Category Archives: Thinking

I’m familiar with gratitude diaries, giving thanks for my blessings and many other versions of this concept …and … Chade-Meng Tan has just put the icing on the cake, so to speak, in his new book Joy on Demand.

As he describes it: in every day there are tiny moments of joy. Here are just a few of mine: a pinky-orange sunrise, the feel of the sun on my back, the aroma of coffee, the feel of a warm hand in mine, the satisfaction of helping someone, the way my body moves to a well-loved tune, an internet story about people doing good in the world, the athleticism of Roger Federer, Continue reading

Why you can’t worry your way to success: What to do instead

I love Sonya Lyubomirsky and Chris Tkach’s article on Dysphoric Rumination.  It explains perfectly, in academic speak, why you can’t worry your way to success and what to do instead.  I trust I’ve done them justice in this layperson’s summary.

The worry cycle goes something like this:
You have a Problem – you are not getting a result you want.
You worry that can’t solve it.
You feel bad / stuck / depressed.
You think and worry more, which doesn’t solve the problem.  Instead it sensitises your mind to pay attention to negatives, so you remember negative instances when similar things haven’t gone well and you think negatively about what won’t work if you tried to take action.
You don’t take action, because your energy is low from all the pessimistic thinking and because you assume a low likelihood of success, so it doesn’t seem worth the effort.
The problem remains or escalates.
You feel worse.
You conclude that the problem is overwhelming and unsolvable and that you are not good enough or not skilled enough to solve the problem.
You take no action, so you can’t disprove your assumptions.
You feel helpless and hopeless and give up.

Fortunately, there are ways to intervene:
You have a Problem – you are not getting a result you want.
You worry that can’t solve it.
You feel bad / down / depressed.
You physically distract yourself by doing something enjoyable to shift your mood. When you are in a better mood, you are more likely to think of possible solutions.
You get out of your head and phone (or email) a friend who asks you ‘possibility questions’: “What if there was one small thing that you could do to get things moving in the direction you want? I wonder what that is?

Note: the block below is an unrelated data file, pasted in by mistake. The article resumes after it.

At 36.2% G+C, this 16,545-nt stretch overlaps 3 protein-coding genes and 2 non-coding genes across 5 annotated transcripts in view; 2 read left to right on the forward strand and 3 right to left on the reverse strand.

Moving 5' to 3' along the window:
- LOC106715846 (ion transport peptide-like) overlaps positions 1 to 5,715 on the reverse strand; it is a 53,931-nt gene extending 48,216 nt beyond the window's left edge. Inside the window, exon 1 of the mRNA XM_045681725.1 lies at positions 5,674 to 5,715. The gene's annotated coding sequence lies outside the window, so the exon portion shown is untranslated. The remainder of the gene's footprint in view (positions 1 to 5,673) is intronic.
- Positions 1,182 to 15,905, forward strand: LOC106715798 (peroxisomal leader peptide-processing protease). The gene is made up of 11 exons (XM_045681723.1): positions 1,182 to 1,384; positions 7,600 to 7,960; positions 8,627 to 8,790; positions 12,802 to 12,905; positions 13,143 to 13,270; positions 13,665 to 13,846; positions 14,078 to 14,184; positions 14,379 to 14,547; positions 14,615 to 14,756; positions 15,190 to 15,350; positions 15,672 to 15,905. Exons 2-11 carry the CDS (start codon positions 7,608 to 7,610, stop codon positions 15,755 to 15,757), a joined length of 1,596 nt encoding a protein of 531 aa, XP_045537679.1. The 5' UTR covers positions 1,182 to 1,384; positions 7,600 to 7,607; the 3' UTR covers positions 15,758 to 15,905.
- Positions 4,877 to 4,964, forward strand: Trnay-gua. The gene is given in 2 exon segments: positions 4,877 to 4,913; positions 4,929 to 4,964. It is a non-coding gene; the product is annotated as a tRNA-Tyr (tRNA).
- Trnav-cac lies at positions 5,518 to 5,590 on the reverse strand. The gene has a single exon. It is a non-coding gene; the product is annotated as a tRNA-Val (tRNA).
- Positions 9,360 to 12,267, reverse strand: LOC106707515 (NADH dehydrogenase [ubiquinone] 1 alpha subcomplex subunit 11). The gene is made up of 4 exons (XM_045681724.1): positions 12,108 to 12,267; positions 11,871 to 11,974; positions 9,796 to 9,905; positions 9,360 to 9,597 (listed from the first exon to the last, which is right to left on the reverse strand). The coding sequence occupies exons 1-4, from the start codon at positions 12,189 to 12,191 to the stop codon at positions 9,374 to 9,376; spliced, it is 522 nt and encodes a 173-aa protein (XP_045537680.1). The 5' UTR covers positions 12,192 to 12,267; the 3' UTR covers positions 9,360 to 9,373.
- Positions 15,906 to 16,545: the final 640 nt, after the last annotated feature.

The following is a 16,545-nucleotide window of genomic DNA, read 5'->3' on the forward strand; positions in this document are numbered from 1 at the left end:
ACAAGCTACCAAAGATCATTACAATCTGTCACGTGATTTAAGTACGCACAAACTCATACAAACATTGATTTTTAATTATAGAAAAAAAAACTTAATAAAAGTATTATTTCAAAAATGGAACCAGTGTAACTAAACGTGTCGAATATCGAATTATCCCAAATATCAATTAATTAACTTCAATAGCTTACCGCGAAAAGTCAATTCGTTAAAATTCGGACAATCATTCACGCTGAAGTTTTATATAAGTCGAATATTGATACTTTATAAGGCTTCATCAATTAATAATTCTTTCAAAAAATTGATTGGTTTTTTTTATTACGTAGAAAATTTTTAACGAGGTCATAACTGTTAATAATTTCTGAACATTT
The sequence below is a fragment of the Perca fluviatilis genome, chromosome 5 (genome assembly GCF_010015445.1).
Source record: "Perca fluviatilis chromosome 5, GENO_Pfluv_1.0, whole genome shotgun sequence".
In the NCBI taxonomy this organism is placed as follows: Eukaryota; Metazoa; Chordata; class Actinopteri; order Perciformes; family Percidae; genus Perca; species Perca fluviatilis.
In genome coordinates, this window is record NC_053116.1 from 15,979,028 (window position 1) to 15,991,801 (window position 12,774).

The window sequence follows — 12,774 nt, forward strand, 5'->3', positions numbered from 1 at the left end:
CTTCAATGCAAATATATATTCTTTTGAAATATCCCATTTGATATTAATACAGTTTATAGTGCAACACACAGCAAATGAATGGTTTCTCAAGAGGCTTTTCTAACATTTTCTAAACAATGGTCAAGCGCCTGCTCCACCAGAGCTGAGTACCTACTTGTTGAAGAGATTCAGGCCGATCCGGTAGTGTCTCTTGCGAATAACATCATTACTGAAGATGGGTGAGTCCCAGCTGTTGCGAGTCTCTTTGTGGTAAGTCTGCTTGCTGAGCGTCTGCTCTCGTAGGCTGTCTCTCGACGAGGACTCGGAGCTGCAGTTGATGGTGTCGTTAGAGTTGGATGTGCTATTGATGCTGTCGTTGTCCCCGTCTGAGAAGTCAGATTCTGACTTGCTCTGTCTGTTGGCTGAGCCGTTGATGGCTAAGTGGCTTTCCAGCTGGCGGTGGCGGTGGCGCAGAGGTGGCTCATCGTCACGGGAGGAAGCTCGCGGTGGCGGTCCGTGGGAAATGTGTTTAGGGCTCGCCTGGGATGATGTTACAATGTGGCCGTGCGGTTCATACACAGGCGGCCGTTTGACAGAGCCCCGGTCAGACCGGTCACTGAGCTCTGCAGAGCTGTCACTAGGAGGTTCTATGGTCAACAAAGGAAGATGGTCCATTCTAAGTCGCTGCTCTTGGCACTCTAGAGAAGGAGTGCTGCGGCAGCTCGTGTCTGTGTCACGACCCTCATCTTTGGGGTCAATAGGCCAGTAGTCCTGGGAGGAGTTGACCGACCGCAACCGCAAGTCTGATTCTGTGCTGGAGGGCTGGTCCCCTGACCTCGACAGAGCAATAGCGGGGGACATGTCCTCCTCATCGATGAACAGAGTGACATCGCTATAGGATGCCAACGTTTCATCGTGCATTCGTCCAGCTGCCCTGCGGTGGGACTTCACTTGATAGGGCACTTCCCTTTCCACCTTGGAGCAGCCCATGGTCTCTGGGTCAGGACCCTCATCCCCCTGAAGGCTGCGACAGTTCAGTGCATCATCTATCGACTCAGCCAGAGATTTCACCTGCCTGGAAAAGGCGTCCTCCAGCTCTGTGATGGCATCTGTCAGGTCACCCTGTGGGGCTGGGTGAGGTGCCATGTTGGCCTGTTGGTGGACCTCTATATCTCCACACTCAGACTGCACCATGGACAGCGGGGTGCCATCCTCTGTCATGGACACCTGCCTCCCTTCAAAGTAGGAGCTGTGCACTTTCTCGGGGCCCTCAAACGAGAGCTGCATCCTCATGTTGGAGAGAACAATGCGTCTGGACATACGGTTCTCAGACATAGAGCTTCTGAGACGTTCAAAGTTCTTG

You get out of your head and take a small, safe action – as an experiment – to challenge your negative assumptions and learn what works.
You reward yourself for any action you take and note your learning and insights about what might work, rather than evaluating that “nothing works”.
You break the cycle of worry and depression through action and learning and reflection, rather than reflection, reflection, reflection.  

What you can do – today:
1. If you’ve been worrying, send this blog link to a ‘friend’ as soon as you’ve finished reading. Then reward yourself for taking a positive action.
2. Phone your friend and ask them to help you. You may ask for permission to whinge for 5 minutes before they ask ‘possibility questions’.
3. Take action – ideally do something tiny today.
4. Reward yourself for taking action, no matter what the outcome.

If you haven’t got an accessible friend:
Email me and I will be your question buddy. Send an email to sharon at apassion dot com dot au  – with the phrase “Oh woe is me” in the header and one sentence to summarise your problem. I will exchange emails with you to ask the possibility question and find one tiny action you can take to get moving.

If you have a friend or work colleague who is worrying or stuck with a problem, send this article, then phone them and ask permission to help them, or let them know they can email me.

Let’s create a culture of possibility and action rather than worry and stuckness.

FOMO Moments – Missing out or Conking out

FOMO – the fear of missing out. Many thanks to Tim Ferriss for the perfect acronym.

I’ve just started a really amazing course and am really wanting to do another great course at the same time. In my heart I know I cannot do them both justice but I’ve been suffering from a FOMO moment – what if I never get the chance again to do the second course? I love that Tim named and crystallised the issue for me!

Choosing is really hard when there are two seemingly equally appealing opportunities, both of which I think will be really beneficial.  But if I look really carefully at the FOMO, it’s really a combination of a number of fears, which I can name and then address.

There is a genuine fear of missing the opportunity to learn a new technology that is very exciting – as they may not be accrediting people next year, but I can live with that risk. There’s a fear of paying more – the price is going up quite a lot – but it’s only money, I will just have to work a bit harder to pay it off.  There’s a fear of dinting my reputation for ‘keeping my word’ – I’ve said I’d like to do the course, so my friend and the person running the course may now think my word is not reliable – but that means I will need to talk to both of them and explain what’s going on. There’s also a fear of letting my friend down – we were going to buddy up, which would be helpful to both of us – so again I will need to talk with her, but I think she would understand.